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Guest Reviewer on ‘Biloxi Blues’ at Surfside

Rachel Bowen-Wilkerson. Photo by Chris Kridler

Rachel Bowen-Wilkerson. Photo by Chris Kridler

By RACHEL BOWEN-WILKERSON

Ten-Hut! Surfside Playhouse’s production of Neil Simon’s “Biloxi Blues” calls its audience to attention with a humorous, yet touching coming of age tale sure to leave you with a smile in your heart.

Set against the backdrop of World War II, the play opens with the a memoir-style musings of the protagonist, Eugene Jerome, who, along with 4 other new Army recruits, have just spent five long days in a hot train snaking its way down the Eastern Seaboard to their new temporary home: Biloxi, MS. Upon arriving at their barracks, the young men are greeted by Sergeant Merwin J. Toomey, a brusque bear of a man who is the epitome of military authority.

Over the course of basic training the new recruits confront numerous physical and mental challenges, from the harrowing to the hilarious, including strict army regulations, racism, and sex.

Throughout, veteran director Michael Thompson effectively utilizes the space and ample talent of his quite capable cast. Neil Simon’s alter-ego Eugene Jerome, often on the sidelines, watches and reports the goings-on in his strange new world away from his home of Brighton Beach, New York. Actor Zack Roundy aptly brings Jerome to life. His company-mates, such as idyllic soldier Joseph Wykowski (Matthew Davis), the baby-faced Don Carney (David Bondy) and Roy Selridge (Timothy Smithlin), the likeable James Hennessey (Spencer Fleming), and the complex contrarian Arnold Epstein Matthew Hall) form Jerome’s unlikely alliance.

Seasoned stage actors Christopher Bearden as the hardened Sergeant Toomey and Matthew Hall as authority-questioning Arnold Epstein deliver stellar, complex performances as they continually butt heads throughout the action. Yet, even during the more emotionally charged scenes, the two remain controlled, never once crossing the line from character into caricature.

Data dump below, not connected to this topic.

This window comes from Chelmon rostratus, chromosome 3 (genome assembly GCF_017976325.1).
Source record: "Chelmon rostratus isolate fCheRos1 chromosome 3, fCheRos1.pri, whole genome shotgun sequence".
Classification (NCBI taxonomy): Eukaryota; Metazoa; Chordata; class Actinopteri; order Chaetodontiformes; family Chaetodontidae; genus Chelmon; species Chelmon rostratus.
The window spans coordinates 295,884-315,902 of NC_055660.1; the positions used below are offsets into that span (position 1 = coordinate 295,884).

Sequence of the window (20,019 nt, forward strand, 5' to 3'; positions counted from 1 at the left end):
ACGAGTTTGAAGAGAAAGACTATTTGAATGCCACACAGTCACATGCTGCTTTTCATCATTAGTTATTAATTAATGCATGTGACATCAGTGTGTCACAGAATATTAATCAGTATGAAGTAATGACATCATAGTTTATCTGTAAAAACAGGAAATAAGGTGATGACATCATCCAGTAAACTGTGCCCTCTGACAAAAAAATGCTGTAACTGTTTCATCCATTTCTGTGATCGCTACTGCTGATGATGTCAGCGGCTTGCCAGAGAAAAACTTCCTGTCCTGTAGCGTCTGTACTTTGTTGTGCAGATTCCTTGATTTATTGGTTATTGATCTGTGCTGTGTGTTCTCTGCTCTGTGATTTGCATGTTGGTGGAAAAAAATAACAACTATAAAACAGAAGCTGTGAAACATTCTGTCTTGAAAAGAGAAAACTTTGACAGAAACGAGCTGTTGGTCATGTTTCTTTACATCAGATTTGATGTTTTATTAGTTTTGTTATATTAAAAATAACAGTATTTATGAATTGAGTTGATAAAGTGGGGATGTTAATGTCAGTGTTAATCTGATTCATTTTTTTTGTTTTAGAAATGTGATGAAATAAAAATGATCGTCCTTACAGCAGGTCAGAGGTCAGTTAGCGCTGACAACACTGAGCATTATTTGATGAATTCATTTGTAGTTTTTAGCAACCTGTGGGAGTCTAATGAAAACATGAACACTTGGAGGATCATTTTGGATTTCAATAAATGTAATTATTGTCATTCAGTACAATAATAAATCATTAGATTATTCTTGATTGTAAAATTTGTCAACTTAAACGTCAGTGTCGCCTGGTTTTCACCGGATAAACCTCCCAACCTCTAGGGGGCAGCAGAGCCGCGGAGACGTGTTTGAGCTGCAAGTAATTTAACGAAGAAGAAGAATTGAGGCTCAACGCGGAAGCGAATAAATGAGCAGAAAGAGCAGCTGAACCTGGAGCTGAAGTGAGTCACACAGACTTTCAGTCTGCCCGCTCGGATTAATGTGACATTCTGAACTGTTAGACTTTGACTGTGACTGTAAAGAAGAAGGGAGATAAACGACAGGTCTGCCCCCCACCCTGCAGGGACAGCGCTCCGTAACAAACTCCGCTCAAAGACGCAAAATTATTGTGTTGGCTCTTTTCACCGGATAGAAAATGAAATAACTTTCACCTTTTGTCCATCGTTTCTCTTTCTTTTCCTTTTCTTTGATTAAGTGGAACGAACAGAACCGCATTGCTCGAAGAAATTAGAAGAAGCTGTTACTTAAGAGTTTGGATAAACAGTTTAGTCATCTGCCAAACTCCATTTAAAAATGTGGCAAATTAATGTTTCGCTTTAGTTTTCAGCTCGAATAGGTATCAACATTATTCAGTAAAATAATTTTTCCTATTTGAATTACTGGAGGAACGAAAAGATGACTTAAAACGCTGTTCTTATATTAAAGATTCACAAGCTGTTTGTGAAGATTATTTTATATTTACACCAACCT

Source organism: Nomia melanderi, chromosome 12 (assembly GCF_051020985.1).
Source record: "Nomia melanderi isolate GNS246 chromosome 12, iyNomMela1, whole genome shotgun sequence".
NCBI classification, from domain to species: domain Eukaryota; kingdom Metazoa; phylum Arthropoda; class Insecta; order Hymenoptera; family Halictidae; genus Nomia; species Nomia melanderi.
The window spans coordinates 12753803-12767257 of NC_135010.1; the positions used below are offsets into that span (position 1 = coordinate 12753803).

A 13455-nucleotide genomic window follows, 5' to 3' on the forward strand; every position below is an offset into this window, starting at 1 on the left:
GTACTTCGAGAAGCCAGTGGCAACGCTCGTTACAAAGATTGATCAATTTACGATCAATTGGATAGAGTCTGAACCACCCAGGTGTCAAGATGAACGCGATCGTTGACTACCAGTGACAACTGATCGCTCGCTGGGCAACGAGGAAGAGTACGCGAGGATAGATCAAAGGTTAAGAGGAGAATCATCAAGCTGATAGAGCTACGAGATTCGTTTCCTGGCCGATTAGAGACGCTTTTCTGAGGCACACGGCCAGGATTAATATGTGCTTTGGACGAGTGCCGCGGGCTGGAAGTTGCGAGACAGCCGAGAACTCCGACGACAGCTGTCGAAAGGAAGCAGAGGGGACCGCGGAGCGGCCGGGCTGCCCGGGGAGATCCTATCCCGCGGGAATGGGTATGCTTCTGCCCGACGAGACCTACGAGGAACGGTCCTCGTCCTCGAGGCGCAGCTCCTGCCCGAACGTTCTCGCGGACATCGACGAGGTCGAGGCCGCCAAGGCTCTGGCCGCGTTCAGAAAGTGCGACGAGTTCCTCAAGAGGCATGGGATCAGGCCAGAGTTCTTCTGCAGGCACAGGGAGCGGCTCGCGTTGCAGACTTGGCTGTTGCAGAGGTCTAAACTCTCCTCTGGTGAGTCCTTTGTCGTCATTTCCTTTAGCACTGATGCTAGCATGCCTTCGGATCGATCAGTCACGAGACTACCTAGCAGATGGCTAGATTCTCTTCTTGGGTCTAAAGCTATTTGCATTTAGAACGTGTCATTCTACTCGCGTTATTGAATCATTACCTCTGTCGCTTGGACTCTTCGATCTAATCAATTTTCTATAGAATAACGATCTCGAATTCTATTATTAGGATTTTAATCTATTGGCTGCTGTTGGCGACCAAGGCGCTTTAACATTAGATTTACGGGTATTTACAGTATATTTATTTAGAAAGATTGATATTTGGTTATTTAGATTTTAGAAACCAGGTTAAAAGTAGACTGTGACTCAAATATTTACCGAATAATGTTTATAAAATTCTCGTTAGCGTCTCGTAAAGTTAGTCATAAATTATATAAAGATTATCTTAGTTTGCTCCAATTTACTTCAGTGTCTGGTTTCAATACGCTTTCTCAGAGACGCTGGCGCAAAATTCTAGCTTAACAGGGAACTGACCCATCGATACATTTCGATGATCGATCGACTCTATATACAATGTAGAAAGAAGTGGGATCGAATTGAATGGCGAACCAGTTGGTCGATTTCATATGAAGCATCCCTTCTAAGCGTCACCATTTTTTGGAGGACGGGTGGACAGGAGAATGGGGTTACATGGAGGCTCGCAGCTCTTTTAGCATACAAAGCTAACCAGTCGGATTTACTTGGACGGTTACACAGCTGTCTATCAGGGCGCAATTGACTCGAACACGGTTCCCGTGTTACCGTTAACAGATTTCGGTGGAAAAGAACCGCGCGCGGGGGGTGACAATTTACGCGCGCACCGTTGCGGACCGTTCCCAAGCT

Other stand outs include the polar opposite supporting females, including Julia Cole as effervescently lovable Daisy Hannigan and Jessica Foix as the worldly, ravishing Rowena.

The stage construction, scenic art, and backdrop design teams commendably transition between location and realistic time passage. The appropriate period costuming also helps to heighten the realism.

Popular 1940’s era music and visually appealing lighting all combine cohesively to help transport the audience back in time, evoking a charming, more innocent time period before the advent of television, smartphones, and the Internet.

SIDE ‘O GRITS: “Biloxi Blues” runs through March 22 at Surfside Playhouse, 301 Ramp Road, Cocoa Beach. Tickets are $22 general, $20 seniors and active military and $17 students. Call 321-783-3127 or visit www.SurfsidePlayers.com.